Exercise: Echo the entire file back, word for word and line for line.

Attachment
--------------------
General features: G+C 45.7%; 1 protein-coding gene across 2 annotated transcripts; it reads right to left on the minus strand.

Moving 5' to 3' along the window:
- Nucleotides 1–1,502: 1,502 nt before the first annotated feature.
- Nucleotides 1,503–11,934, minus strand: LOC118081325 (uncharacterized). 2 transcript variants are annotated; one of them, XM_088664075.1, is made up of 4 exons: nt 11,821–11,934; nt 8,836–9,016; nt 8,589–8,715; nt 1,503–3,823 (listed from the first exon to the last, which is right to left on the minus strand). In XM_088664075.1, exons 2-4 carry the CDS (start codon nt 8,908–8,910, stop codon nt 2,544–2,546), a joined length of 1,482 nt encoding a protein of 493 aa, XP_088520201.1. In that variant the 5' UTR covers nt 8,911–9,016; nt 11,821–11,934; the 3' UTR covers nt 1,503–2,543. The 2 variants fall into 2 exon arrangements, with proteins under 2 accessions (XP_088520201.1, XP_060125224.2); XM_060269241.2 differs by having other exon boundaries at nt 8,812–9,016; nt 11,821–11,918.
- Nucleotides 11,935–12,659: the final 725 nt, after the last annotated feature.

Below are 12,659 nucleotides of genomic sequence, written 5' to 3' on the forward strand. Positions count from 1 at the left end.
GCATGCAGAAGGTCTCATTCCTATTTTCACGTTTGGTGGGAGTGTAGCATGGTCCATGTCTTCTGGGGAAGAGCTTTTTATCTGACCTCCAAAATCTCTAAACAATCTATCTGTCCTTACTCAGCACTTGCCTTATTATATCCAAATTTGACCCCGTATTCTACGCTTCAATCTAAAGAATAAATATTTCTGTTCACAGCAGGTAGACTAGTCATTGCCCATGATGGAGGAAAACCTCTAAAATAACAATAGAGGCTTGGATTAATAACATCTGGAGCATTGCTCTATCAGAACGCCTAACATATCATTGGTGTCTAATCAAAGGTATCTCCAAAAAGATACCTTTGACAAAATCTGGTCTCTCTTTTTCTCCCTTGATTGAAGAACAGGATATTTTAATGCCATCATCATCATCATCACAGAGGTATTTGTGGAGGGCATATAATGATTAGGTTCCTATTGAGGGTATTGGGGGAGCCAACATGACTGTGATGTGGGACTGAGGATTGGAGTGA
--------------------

General features: G+C 45.7%; 1 protein-coding gene across 2 annotated transcripts; it reads right to left on the minus strand.

Moving 5' to 3' along the window:
- Nucleotides 1–1,502: 1,502 nt before the first annotated feature.
- Nucleotides 1,503–11,934, minus strand: LOC118081325 (uncharacterized). 2 transcript variants are annotated; one of them, XM_088664075.1, is made up of 4 exons: nt 11,821–11,934; nt 8,836–9,016; nt 8,589–8,715; nt 1,503–3,823 (listed from the first exon to the last, which is right to left on the minus strand). In XM_088664075.1, exons 2-4 carry the CDS (start codon nt 8,908–8,910, stop codon nt 2,544–2,546), a joined length of 1,482 nt encoding a protein of 493 aa, XP_088520201.1. In that variant the 5' UTR covers nt 8,911–9,016; nt 11,821–11,934; the 3' UTR covers nt 1,503–2,543. The 2 variants fall into 2 exon arrangements, with proteins under 2 accessions (XP_088520201.1, XP_060125224.2); XM_060269241.2 differs by having other exon boundaries at nt 8,812–9,016; nt 11,821–11,918.
- Nucleotides 11,935–12,659: the final 725 nt, after the last annotated feature.

Below are 12,659 nucleotides of genomic sequence, written 5' to 3' on the forward strand. Positions count from 1 at the left end.
GCATGCAGAAGGTCTCATTCCTATTTTCACGTTTGGTGGGAGTGTAGCATGGTCCATGTCTTCTGGGGAAGAGCTTTTTATCTGACCTCCAAAATCTCTAAACAATCTATCTGTCCTTACTCAGCACTTGCCTTATTATATCCAAATTTGACCCCGTATTCTACGCTTCAATCTAAAGAATAAATATTTCTGTTCACAGCAGGTAGACTAGTCATTGCCCATGATGGAGGAAAACCTCTAAAATAACAATAGAGGCTTGGATTAATAACATCTGGAGCATTGCTCTATCAGAACGCCTAACATATCATTGGTGTCTAATCAAAGGTATCTCCAAAAAGATACCTTTGACAAAATCTGGTCTCTCTTTTTCTCCCTTGATTGAAGAACAGGATATTTTAATGCCATCATCATCATCATCACAGAGGTATTTGTGGAGGGCATATAATGATTAGGTTCCTATTGAGGGTATTGGGGGAGCCAACATGACTGTGATGTGGGACTGAGGATTGGAGTGA